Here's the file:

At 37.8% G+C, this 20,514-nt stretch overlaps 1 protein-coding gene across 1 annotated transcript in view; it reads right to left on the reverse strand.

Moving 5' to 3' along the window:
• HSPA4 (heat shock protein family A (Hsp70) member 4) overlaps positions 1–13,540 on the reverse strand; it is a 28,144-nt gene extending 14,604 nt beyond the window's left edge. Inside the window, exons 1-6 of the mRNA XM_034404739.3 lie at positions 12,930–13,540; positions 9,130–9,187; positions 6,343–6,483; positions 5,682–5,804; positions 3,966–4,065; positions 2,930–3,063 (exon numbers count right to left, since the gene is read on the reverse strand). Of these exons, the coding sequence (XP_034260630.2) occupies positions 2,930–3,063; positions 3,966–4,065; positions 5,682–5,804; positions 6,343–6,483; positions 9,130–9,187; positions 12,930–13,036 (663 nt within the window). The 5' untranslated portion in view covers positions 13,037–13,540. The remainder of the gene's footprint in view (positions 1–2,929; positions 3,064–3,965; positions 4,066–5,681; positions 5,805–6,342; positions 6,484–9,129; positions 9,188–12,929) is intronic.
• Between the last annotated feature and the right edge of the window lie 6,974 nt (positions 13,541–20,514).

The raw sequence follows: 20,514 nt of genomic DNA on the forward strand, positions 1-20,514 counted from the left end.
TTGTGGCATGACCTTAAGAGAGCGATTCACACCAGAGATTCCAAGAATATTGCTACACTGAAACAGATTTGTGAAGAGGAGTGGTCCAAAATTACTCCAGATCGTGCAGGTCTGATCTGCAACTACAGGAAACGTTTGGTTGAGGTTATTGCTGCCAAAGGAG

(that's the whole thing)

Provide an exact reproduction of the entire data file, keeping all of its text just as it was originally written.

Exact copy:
At 37.8% G+C, this 20,514-nt stretch overlaps 1 protein-coding gene across 1 annotated transcript in view; it reads right to left on the reverse strand.

Moving 5' to 3' along the window:
• HSPA4 (heat shock protein family A (Hsp70) member 4) overlaps positions 1–13,540 on the reverse strand; it is a 28,144-nt gene extending 14,604 nt beyond the window's left edge. Inside the window, exons 1-6 of the mRNA XM_034404739.3 lie at positions 12,930–13,540; positions 9,130–9,187; positions 6,343–6,483; positions 5,682–5,804; positions 3,966–4,065; positions 2,930–3,063 (exon numbers count right to left, since the gene is read on the reverse strand). Of these exons, the coding sequence (XP_034260630.2) occupies positions 2,930–3,063; positions 3,966–4,065; positions 5,682–5,804; positions 6,343–6,483; positions 9,130–9,187; positions 12,930–13,036 (663 nt within the window). The 5' untranslated portion in view covers positions 13,037–13,540. The remainder of the gene's footprint in view (positions 1–2,929; positions 3,064–3,965; positions 4,066–5,681; positions 5,805–6,342; positions 6,484–9,129; positions 9,188–12,929) is intronic.
• Between the last annotated feature and the right edge of the window lie 6,974 nt (positions 13,541–20,514).

The raw sequence follows: 20,514 nt of genomic DNA on the forward strand, positions 1-20,514 counted from the left end.
TTGTGGCATGACCTTAAGAGAGCGATTCACACCAGAGATTCCAAGAATATTGCTACACTGAAACAGATTTGTGAAGAGGAGTGGTCCAAAATTACTCCAGATCGTGCAGGTCTGATCTGCAACTACAGGAAACGTTTGGTTGAGGTTATTGCTGCCAAAGGAG